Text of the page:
LH: When I went back to work in my mid-forties, I was making my own make up. I had found that any time that they would take a picture of me for publicity, I would always look terrible—even with a good make up man and a good photographer, I would still look foolish. I came to realize that all make up was made for young girls. It all had pearl in it, which would catch in your pores and lines, it was all heavy and thick and would make your wrinkles look deeper. Even with the very good ones, it didn’t matter because they were using old-fashioned make up. When the Revlon guys said goodbye to me they said, ‘Women over forty don’t buy make up’ and I told them that they needed to get products for women my age, not just young girls and they laughed at me. They said, ‘We’ve done focus groups, women over forty don’t wear or buy make up!’ I held my tongue.
IC: So you launched your own line?
LH: Yeah, I started making this stuff, and my friends, cousins, and girlfriends were asking me…it was just from all of those years, learning from the great models of the 60s and working with every great make up person from all over the world. I just felt that I knew so much about this and I had taught myself how to make my face look even because I didn’t have the normal model look. I went to labs and found that if you take out pearl and thickness, you can have something that looks very natural. I was in my forties when I started looking into it, and I was in my fifties when I did this dumb thing, because I don’t know anything about business and you can make major mistakes when you don’t know anything about business.
IC: So you feel the beauty line was maybe a mistake?
LH: Absolutely. I stopped traveling. I was working 350 days a year not knowing what I was doing. It was horrible, I absolutely loathed it! People would ask me if I liked it and I couldn’t lie. I was never used to doing anything more than two months. I designed the cases. Originally I had art directors and I never liked anything that they did and it didn’t work, so I started doing everything on my own.
IC: Do you still travel a lot?
LH: I’ve only just stopped. I had a motorcycle accident that almost killed me and then the business took off at the same time. I put down all of the money that I had left in the business two weeks before I had the accident. So, a year later when I was able to walk again, the actual make up physically came out – the bottles and the discs came out and then I had to go market the business and I didn’t travel. Before then, I had been traveling ten months a year. I’m sort of at a crossroads now – the business can keep going by itself.
IC: What are you planning to do now then?
LH: I’m working on a book of my adventures. I have a wonderful editor, who has worked with an awful lot of serious writers, but I don’t want to have a deadline. But I’m sure we’ll be finished in a year, maybe less.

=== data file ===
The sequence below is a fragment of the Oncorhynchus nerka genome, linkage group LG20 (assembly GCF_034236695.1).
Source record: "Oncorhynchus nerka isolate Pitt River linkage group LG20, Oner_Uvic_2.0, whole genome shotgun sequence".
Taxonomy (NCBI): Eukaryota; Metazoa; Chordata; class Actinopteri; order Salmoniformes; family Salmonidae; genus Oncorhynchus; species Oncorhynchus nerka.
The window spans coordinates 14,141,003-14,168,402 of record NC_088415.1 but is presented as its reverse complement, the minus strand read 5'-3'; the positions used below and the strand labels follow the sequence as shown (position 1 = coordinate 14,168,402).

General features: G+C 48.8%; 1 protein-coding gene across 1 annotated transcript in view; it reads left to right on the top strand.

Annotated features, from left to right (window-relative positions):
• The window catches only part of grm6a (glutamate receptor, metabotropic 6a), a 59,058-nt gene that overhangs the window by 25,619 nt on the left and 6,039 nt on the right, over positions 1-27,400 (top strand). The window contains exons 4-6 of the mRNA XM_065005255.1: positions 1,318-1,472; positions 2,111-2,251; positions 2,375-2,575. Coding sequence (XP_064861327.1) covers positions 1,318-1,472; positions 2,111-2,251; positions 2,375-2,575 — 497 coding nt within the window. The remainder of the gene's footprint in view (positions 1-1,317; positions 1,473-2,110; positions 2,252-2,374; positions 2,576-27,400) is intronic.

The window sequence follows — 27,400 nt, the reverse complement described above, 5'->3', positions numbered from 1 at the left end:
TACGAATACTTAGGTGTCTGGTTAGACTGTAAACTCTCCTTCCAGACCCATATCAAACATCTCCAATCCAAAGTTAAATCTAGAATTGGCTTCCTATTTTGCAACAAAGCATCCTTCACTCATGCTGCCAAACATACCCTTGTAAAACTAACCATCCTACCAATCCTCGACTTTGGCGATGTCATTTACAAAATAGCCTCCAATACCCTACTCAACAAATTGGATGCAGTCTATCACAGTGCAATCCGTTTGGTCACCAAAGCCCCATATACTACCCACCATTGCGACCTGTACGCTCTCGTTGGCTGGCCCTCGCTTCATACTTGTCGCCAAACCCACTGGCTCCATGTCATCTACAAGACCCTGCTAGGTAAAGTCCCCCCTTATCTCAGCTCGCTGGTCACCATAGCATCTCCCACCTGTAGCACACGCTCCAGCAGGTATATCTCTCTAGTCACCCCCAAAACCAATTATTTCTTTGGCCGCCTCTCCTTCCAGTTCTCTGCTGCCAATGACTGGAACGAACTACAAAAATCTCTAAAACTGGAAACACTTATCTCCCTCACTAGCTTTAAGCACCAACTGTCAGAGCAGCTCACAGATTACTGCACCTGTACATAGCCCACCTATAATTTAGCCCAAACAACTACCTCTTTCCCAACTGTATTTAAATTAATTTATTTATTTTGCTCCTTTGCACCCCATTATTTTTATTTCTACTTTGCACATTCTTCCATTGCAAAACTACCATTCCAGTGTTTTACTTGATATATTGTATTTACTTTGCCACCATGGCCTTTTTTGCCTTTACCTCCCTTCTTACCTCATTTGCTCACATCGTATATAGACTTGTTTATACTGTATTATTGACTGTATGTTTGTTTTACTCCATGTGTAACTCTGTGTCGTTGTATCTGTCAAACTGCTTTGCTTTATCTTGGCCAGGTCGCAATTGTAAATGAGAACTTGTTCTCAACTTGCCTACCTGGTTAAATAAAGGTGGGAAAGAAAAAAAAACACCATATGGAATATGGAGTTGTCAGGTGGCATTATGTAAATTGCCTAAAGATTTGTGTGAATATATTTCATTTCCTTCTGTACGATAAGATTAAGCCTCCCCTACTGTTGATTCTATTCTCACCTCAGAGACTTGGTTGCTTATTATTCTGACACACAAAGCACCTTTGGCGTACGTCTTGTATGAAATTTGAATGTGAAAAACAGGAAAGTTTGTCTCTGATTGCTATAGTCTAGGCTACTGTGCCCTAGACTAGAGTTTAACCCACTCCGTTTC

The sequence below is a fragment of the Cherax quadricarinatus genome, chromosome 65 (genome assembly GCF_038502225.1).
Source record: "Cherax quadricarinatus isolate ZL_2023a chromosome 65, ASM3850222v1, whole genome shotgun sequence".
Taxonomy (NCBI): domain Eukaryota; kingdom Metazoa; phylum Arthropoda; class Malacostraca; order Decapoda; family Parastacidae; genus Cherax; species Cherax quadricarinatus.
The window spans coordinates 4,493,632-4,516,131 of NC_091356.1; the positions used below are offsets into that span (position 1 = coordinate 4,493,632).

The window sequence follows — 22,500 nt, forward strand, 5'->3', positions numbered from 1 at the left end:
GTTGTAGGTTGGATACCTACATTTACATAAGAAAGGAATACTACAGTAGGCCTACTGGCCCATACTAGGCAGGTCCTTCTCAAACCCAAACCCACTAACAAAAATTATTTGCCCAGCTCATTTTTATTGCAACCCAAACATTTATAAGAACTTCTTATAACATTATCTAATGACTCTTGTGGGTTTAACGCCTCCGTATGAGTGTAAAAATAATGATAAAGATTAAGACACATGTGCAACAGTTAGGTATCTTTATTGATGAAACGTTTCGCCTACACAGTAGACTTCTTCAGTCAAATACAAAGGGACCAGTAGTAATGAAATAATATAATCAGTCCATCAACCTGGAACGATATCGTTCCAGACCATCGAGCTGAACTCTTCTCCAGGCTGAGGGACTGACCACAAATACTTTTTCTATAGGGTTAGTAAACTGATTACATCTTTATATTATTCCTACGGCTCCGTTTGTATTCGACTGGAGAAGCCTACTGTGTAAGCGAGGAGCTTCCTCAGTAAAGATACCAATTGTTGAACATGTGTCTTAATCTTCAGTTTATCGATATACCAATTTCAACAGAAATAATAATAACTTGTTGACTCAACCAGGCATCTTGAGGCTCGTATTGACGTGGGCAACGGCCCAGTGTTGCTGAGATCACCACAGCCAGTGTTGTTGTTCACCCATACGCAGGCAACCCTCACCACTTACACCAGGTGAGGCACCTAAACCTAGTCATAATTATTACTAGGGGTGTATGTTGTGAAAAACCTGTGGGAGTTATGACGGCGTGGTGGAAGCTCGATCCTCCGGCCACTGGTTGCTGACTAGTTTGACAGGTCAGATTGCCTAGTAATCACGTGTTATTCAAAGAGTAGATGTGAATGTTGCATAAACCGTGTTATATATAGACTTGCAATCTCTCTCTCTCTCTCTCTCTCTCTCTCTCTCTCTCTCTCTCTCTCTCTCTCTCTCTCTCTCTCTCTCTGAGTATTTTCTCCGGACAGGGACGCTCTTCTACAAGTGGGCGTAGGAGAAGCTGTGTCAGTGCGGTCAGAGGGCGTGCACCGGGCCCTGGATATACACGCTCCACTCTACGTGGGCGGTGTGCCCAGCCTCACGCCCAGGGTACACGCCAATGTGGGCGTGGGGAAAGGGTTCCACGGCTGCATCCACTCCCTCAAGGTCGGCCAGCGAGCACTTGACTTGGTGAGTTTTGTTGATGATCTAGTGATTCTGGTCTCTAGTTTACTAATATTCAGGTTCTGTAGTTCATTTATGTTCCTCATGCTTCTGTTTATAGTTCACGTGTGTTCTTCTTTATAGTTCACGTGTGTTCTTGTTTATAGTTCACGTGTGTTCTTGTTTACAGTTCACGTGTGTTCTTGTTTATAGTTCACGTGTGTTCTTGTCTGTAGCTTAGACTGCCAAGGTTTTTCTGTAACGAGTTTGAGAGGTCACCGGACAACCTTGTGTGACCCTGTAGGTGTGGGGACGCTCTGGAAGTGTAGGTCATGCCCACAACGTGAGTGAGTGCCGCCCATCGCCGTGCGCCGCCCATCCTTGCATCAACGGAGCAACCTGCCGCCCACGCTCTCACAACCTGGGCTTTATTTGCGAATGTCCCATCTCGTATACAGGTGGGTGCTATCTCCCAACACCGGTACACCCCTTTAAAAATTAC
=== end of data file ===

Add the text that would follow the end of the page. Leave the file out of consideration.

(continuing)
IC: If you could give advice to an aspiring model, what would you tell her?
LH: I would say try it for a year. There are three things you need to be successful at anything: you’ve got to have talent, so that means you’ve got to have bones that the light hits in a wonderful way. You can be absolutely wonderful looking in person and not photograph well. You’ve got to have the right height, unless you’re incredibly evenly proportioned and look really tall. You have to be driven, too. There are thousands and thousands of girls who want to model because it’s a famous profession for forty years now. You have to have a secret deep drive, you can’t just want to be famous or on the cover of Vogue – that’s not enough. You have to have a real reason deep within yourself and you have to have enough energy and strength more than anyone else. You have to have the talent, the dumb luck, and you have to work four times harder than anyone else.
IC: This is our ”Legendary” issue, when you hear the word legendary what does that make you think of?
LH: It makes me think of the big girls – legendary legends – I think immediately of the people who change the world but at the same time, I also think of Suzy Parker, Marlene Dietrich, Barbara Stanwyck, Carole Lombard, Catherine Hepburn… you think of those legends and those who changed what we thought it was to be a woman, the images that led us and helped us move forward.
IC: I think that we have a lot to learn from your amazing life.
LH: You’ll get some of that in the book!
Make sure to pick up a copy of The Untitled Magazine‘s “Legendary” Issue 7 for more exclusive photos of Lauren!
Interview by Indira Cesarine for The Untitled Magazine
Photography by Indira Cesarine for The Untitled Magazine
Fashion Editor Brendan Cannon
Hair & Makeup by Roberto Morelli
Photographed at Chamberlain West Hollywood Hotel
Lauren wears a suede jacket by Georgine with a hat by Albertus Swanepoel.
Lauren wears a suede coat by Georgine and heels by Roberto Cavalli
Lauren wears Passport to Africa Lauren Hutton HD Powder in Yellow, Mascara in brown, Yves Saint Laurent #12 lipstick in corial incandescent, La Prairie Caviar + Clinique Pore Minimizer Refining Lotion